Officials in Sri Lanka and the Maldives are quick to acknowledge how beholden they are to the Asian giants as they struggle to stay solvent in a growing sea of red ink, problems plaguing other indebted countries in the region from Pakistan to Cambodia.
"India has offered a swap arrangement," Nivard Cabraal, Sri Lanka's minister overseeing money, capital markets and state enterprise, told Nikkei Asia. "We have been in touch with the Chinese Development Bank as part of the options available to Sri Lanka to have inflows coming on a bilateral basis." The country's dependency on New Delhi and Beijing has increased after the one-year-old Rajapaksa government eschewed seeking a bailout from the International Monetary Fund.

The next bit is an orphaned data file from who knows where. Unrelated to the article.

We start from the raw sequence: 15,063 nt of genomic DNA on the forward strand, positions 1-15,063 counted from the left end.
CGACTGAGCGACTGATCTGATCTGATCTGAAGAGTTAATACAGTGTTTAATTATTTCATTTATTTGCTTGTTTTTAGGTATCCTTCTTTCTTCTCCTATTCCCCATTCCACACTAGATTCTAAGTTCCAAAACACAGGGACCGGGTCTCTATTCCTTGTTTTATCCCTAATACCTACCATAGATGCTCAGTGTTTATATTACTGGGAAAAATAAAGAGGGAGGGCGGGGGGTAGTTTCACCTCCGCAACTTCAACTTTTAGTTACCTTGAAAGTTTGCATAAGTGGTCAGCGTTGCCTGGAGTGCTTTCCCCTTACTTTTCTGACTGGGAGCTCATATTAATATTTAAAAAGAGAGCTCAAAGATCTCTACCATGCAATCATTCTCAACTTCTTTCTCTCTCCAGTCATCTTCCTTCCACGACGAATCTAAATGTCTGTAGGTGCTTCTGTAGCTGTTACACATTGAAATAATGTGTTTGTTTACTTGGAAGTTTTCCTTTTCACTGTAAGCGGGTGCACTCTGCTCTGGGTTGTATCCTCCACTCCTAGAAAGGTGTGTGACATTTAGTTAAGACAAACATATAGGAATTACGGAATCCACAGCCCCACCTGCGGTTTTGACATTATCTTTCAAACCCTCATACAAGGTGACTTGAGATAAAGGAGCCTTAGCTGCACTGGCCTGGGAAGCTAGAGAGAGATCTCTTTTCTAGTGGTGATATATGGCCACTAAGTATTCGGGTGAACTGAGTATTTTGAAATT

According to Mohamed Nasheed, the former president of the Maldives, the government of President Ibrahim Solih is in talks with China for a reprieve from the multimillion-dollar debt owed to Beijing. "It is still being negotiated, but not yet settled," Nasheed, currently the speaker of parliament, told Nikkei. The government hopes "the Chinese will delay the repayments by a few years at least," he said.
India's debt-relief offer differs from China's approach. In Sri Lanka, New Delhi provided a $400 million currency swap facility this year through the Reserve Bank of India, its central bank, helping to boost the island's reserves. It has kept the Rajapaksa government guessing, however, on its other requests -- a further $1 billion currency swap and a $1 billion debt moratorium on loans Sri Lanka owes India. Diplomatic sources in the Sri Lankan capital say that India has an opportunity to leverage the current moment as Sri Lanka's economy nears default.